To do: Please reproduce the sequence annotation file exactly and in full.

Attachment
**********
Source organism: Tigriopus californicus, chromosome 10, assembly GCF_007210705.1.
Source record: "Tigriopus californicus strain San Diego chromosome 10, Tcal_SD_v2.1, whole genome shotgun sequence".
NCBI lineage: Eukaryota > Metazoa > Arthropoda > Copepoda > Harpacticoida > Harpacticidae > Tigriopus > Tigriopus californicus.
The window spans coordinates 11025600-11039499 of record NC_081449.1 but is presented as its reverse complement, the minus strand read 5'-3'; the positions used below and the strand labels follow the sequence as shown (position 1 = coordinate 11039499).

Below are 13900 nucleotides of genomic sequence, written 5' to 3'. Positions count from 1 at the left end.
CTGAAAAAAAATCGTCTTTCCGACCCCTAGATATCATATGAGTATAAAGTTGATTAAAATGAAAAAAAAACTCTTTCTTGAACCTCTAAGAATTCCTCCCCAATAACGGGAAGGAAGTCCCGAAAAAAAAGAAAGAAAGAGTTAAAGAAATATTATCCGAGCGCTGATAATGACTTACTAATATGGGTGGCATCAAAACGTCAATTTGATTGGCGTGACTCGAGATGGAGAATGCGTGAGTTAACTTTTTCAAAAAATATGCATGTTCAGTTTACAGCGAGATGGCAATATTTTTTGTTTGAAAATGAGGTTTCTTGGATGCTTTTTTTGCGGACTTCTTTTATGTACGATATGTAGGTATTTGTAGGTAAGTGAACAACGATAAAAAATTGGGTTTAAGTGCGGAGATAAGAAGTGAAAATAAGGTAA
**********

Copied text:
Source organism: Tigriopus californicus, chromosome 10, assembly GCF_007210705.1.
Source record: "Tigriopus californicus strain San Diego chromosome 10, Tcal_SD_v2.1, whole genome shotgun sequence".
NCBI lineage: Eukaryota > Metazoa > Arthropoda > Copepoda > Harpacticoida > Harpacticidae > Tigriopus > Tigriopus californicus.
The window spans coordinates 11025600-11039499 of record NC_081449.1 but is presented as its reverse complement, the minus strand read 5'-3'; the positions used below and the strand labels follow the sequence as shown (position 1 = coordinate 11039499).

Below are 13900 nucleotides of genomic sequence, written 5' to 3'. Positions count from 1 at the left end.
CTGAAAAAAAATCGTCTTTCCGACCCCTAGATATCATATGAGTATAAAGTTGATTAAAATGAAAAAAAAACTCTTTCTTGAACCTCTAAGAATTCCTCCCCAATAACGGGAAGGAAGTCCCGAAAAAAAAGAAAGAAAGAGTTAAAGAAATATTATCCGAGCGCTGATAATGACTTACTAATATGGGTGGCATCAAAACGTCAATTTGATTGGCGTGACTCGAGATGGAGAATGCGTGAGTTAACTTTTTCAAAAAATATGCATGTTCAGTTTACAGCGAGATGGCAATATTTTTTGTTTGAAAATGAGGTTTCTTGGATGCTTTTTTTGCGGACTTCTTTTATGTACGATATGTAGGTATTTGTAGGTAAGTGAACAACGATAAAAAATTGGGTTTAAGTGCGGAGATAAGAAGTGAAAATAAGGTAA